- Plugins – Plugins are powerful tools you can use for your WordPress site. They are an absolute saviour for people who can’t code and even for coders as they can save huge amounts of time. More on these later on.
- Users – This is where you control who can access your WordPress dashboard and their rights. So for example, if you hire someone to manage your content you can add them there as a contributor with limited editing/publishing rights.
- Tools – This is where you can upload or export data. So for example you can import posts or pages from other blogs or websites you might have or export your content from the current blog/websites to external ones.
- Settings – This is where you can adjust general settings of the Website such as title, sub-title, date format, time format, membership options etc.
- OptinMonster – this is another powerful pre-installed plugin that offers customised statistic reports about your website’s traffic. This comes free but you can also choose to upgrade to a premium version for additional features.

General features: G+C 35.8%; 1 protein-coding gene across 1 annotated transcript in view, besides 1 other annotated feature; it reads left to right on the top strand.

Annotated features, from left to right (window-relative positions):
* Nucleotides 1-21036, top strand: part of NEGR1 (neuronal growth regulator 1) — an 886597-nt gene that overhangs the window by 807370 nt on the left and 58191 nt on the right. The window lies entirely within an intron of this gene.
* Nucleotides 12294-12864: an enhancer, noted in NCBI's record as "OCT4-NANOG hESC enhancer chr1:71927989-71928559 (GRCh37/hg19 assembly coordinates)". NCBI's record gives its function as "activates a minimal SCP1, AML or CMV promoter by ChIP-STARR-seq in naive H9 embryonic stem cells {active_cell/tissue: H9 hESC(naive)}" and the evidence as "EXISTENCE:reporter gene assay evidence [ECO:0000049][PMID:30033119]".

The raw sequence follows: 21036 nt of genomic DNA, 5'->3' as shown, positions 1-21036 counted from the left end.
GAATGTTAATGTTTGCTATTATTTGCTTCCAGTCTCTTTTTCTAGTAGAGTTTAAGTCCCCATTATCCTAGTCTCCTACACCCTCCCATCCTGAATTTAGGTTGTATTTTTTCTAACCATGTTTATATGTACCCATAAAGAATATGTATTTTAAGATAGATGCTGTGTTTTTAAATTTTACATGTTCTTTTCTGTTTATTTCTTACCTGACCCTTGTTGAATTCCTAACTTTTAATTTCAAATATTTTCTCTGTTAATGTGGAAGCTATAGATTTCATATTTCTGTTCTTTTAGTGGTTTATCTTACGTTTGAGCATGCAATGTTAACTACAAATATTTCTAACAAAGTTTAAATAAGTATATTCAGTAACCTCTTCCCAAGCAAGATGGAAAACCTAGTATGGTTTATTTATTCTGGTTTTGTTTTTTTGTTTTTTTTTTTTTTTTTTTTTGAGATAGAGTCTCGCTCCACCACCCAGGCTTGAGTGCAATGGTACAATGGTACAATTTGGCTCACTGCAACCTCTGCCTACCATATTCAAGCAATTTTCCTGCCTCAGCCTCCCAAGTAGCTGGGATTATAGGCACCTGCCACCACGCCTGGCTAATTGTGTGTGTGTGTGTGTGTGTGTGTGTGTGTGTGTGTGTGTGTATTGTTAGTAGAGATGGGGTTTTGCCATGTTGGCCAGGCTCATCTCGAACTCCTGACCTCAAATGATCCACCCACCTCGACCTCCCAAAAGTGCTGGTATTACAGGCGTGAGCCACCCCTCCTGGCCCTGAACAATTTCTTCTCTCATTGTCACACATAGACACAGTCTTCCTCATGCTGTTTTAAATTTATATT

These are only the basic functionalities you get at the beginning. The more you get your hands on WordPress and the more you discover and use plugins that left hand menu will increase in content and functionalities. For example, this is how my left hand menu looks now.
On your way to Fame!
Now it’s time to do what you do best! Get on writing and share your travel wisdom with the world!
Start with Bluehost here : www.bluehost.com
For further useful resources, make sure to also read the following articles:
How to start a Travel Blog in 6 Easy Steps
How much and why should you invest in your Travel Blog
How to make money from Travel Blogging
Full Disclosure: This article uses affiliate links. That means that if you sign up using the offers presented here, I will get a reward from the provider. Rewards are solely used to cover the running cost of the website.